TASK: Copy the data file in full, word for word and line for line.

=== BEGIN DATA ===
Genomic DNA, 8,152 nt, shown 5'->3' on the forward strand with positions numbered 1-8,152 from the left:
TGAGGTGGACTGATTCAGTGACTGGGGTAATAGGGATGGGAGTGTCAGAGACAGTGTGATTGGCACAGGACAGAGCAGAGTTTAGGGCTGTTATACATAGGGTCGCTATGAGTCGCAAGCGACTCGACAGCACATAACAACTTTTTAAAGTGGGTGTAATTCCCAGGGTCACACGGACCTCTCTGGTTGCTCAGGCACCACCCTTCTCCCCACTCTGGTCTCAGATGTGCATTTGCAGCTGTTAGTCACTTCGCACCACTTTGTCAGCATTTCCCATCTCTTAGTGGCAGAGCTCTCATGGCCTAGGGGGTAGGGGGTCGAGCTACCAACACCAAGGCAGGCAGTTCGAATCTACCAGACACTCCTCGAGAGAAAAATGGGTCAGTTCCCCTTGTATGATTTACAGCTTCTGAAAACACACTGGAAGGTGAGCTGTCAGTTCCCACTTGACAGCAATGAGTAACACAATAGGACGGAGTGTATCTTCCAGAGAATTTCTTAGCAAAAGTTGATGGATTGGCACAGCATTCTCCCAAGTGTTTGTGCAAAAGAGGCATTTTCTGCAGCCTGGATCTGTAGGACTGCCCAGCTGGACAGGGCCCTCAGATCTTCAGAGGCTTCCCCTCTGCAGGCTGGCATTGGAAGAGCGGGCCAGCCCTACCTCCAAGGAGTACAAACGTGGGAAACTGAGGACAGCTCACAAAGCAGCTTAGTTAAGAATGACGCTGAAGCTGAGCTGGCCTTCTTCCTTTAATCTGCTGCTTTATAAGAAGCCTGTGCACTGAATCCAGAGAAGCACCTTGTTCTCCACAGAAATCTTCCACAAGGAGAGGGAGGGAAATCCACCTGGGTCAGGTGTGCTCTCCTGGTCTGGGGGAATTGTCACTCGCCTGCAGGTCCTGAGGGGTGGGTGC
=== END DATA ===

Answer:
Genomic DNA, 8,152 nt, shown 5'->3' on the forward strand with positions numbered 1-8,152 from the left:
TGAGGTGGACTGATTCAGTGACTGGGGTAATAGGGATGGGAGTGTCAGAGACAGTGTGATTGGCACAGGACAGAGCAGAGTTTAGGGCTGTTATACATAGGGTCGCTATGAGTCGCAAGCGACTCGACAGCACATAACAACTTTTTAAAGTGGGTGTAATTCCCAGGGTCACACGGACCTCTCTGGTTGCTCAGGCACCACCCTTCTCCCCACTCTGGTCTCAGATGTGCATTTGCAGCTGTTAGTCACTTCGCACCACTTTGTCAGCATTTCCCATCTCTTAGTGGCAGAGCTCTCATGGCCTAGGGGGTAGGGGGTCGAGCTACCAACACCAAGGCAGGCAGTTCGAATCTACCAGACACTCCTCGAGAGAAAAATGGGTCAGTTCCCCTTGTATGATTTACAGCTTCTGAAAACACACTGGAAGGTGAGCTGTCAGTTCCCACTTGACAGCAATGAGTAACACAATAGGACGGAGTGTATCTTCCAGAGAATTTCTTAGCAAAAGTTGATGGATTGGCACAGCATTCTCCCAAGTGTTTGTGCAAAAGAGGCATTTTCTGCAGCCTGGATCTGTAGGACTGCCCAGCTGGACAGGGCCCTCAGATCTTCAGAGGCTTCCCCTCTGCAGGCTGGCATTGGAAGAGCGGGCCAGCCCTACCTCCAAGGAGTACAAACGTGGGAAACTGAGGACAGCTCACAAAGCAGCTTAGTTAAGAATGACGCTGAAGCTGAGCTGGCCTTCTTCCTTTAATCTGCTGCTTTATAAGAAGCCTGTGCACTGAATCCAGAGAAGCACCTTGTTCTCCACAGAAATCTTCCACAAGGAGAGGGAGGGAAATCCACCTGGGTCAGGTGTGCTCTCCTGGTCTGGGGGAATTGTCACTCGCCTGCAGGTCCTGAGGGGTGGGTGC